In 2015, Forrester Consulting released a study about satisfaction with loyalty programs in the US. The participants of the study weren’t just customers, but decision makers in businesses, too. The results were revealing. They suggested that many loyalty program decision makers don’t feel they are making the most of customer loyalty programs.

Much has been made of customer apathy around loyalty programs in recent years. But it seems customers aren’t alone in feeling disappointed. Surely if both merchants and consumers feel this way, something has to change.

As part of the Forrester study, 150 loyalty program decision makers in the US were asked about the types of behavior they were seeking to influence through their customer loyalty program. Nearly two-thirds cited purchase frequency as a key behavior to influence. However, only 1 in 5 felt they were completely successful in influencing this. Similarly, well over half the participants cited customer spend in general. But only 17% felt they were completely successful in influencing this spend. Over half also cited brand advocacy as a key factor. But again, only 1 in 5 felt they were completely successful in creating brand advocates. So what’s going wrong?

Perhaps customer loyalty programs simply haven’t evolved in the same way other business strategies have. The majority of companies carry out customer loyalty programs the same way they did 15 or 20 years ago.

It’s engaged customers that keep coming back

In the past, it might have made sense for individual companies to have their own, stand-alone loyalty programs. But not anymore. There are simply too many of them. Customers have been struggling to achieve largely unattainable rewards across dozens of programs because they just cannot spend enough money in each to reach interesting rewards. This has led to a situation where normal spenders are doubting if it is worth signing up in the first place; or even if they are already a member, whether it is worth identifying themselves at check-out.

This has caused many consumers to simply give up hope of making the most of customer loyalty programs.

It also helps to explain the low numbers of decision makers in the Forrester study rating their strategies as successful. Despite the best intentions of merchants, if the customer doesn’t see a clear way for them to benefit, they won’t participate. If this is bad news for the customer, it’s worse still for the merchant because they are not capturing data or maintaining an open communications channel with a great number of their customers.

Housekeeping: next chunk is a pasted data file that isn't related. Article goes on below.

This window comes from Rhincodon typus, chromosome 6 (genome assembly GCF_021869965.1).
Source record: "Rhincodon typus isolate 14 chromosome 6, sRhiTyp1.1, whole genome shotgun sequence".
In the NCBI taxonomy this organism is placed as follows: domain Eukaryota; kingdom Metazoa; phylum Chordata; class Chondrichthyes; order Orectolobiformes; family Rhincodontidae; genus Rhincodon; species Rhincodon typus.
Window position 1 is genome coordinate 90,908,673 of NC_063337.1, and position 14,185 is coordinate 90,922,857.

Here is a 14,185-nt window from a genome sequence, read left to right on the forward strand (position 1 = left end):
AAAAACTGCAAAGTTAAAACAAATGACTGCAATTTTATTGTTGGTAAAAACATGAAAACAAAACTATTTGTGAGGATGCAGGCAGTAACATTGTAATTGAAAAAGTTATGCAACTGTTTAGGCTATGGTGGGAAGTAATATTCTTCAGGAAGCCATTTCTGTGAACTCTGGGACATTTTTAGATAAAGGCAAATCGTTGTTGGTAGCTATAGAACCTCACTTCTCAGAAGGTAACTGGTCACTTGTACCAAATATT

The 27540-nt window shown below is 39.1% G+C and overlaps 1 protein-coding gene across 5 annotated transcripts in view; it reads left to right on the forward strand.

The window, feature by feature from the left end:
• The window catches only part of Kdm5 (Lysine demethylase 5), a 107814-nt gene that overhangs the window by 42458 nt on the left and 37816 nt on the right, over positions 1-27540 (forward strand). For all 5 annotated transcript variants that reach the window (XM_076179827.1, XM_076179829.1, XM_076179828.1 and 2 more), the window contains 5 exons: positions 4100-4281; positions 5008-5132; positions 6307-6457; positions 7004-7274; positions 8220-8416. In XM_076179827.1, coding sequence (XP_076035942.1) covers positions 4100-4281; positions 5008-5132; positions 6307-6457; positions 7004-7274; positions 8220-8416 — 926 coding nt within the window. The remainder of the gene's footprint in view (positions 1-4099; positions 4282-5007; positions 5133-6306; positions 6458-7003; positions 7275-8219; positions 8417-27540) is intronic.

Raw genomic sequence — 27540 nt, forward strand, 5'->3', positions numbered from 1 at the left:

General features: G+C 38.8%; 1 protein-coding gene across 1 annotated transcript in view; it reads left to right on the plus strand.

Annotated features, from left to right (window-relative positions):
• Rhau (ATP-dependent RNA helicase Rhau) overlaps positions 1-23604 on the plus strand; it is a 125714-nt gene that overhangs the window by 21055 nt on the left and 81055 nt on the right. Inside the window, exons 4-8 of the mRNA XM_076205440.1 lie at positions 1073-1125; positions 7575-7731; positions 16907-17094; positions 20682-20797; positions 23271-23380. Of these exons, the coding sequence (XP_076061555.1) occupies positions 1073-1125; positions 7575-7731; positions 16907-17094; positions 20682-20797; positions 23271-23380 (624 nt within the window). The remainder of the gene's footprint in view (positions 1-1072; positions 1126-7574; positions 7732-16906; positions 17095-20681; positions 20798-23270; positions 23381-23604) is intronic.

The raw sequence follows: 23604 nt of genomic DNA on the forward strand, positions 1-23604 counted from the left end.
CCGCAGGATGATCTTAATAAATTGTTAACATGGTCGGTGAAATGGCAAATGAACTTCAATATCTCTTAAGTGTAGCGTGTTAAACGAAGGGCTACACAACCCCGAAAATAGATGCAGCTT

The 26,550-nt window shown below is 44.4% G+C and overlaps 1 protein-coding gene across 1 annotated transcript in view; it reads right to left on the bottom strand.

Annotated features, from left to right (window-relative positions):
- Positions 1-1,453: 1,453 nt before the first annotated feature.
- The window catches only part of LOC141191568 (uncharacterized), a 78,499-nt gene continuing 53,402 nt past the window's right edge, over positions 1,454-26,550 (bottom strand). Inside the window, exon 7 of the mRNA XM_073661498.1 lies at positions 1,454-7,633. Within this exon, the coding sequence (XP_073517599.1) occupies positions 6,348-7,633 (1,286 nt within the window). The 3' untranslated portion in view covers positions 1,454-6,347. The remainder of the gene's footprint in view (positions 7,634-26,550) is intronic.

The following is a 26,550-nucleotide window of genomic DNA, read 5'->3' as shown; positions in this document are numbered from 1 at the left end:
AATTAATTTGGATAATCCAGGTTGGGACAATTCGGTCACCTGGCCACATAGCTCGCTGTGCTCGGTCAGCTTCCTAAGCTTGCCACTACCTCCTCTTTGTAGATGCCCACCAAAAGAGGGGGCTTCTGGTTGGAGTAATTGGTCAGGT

Let’s re-visit the three measurements that these decision makers wanted to influence. Purchase frequency is clearly crucial for any business. You want the customer coming back regularly. But apathy doesn’t make customers eager to return. It’s engaged customers that come back often to spend at your store. As for customer spend, if the customer doesn’t value the loyalty currency, there is no incentive to allocate higher share of wallet. And what about brand advocacy? Converting loyal customers into brand advocates should be a long-term goal for every company. But without engagement it is hard to get the customer on the desired customer journey.

Making the most of customer loyalty programs means optimizing benefits for both customers and merchants

So what’s the answer? Perhaps unsurprisingly it’s about putting the customer first. Giving them a mix of things they really value so that engagement increases. Only engaged customers become loyal customers. And only loyal customers become brand advocates.

It’s time to think differently about customer loyalty. A lot of existing consumer apathy originates from a belief that they simply won’t achieve any kind of valuable reward. A global loyalty currency would solve this problem. Imagine how much more engaged the customer would be if they knew they could earn and redeem the same loyalty currency across a variety of brands. This global currency wouldn’t even need to be the primary loyalty currency offered. Offering a global currency as a secondary or alternative currency would still send a positive message and appeal to mid-tail and longer-tail customers that are also important to your business.

Making the most of customer loyalty programs means optimizing benefits for both customers and merchants. Currently there is a lack of satisfaction in both camps. Merchants need to ask themselves whether they’re offering customers something truly valuable.

If you would like to talk further, have any comments, or would like information about our universal loyalty currency, comcoin, please get in touch with us.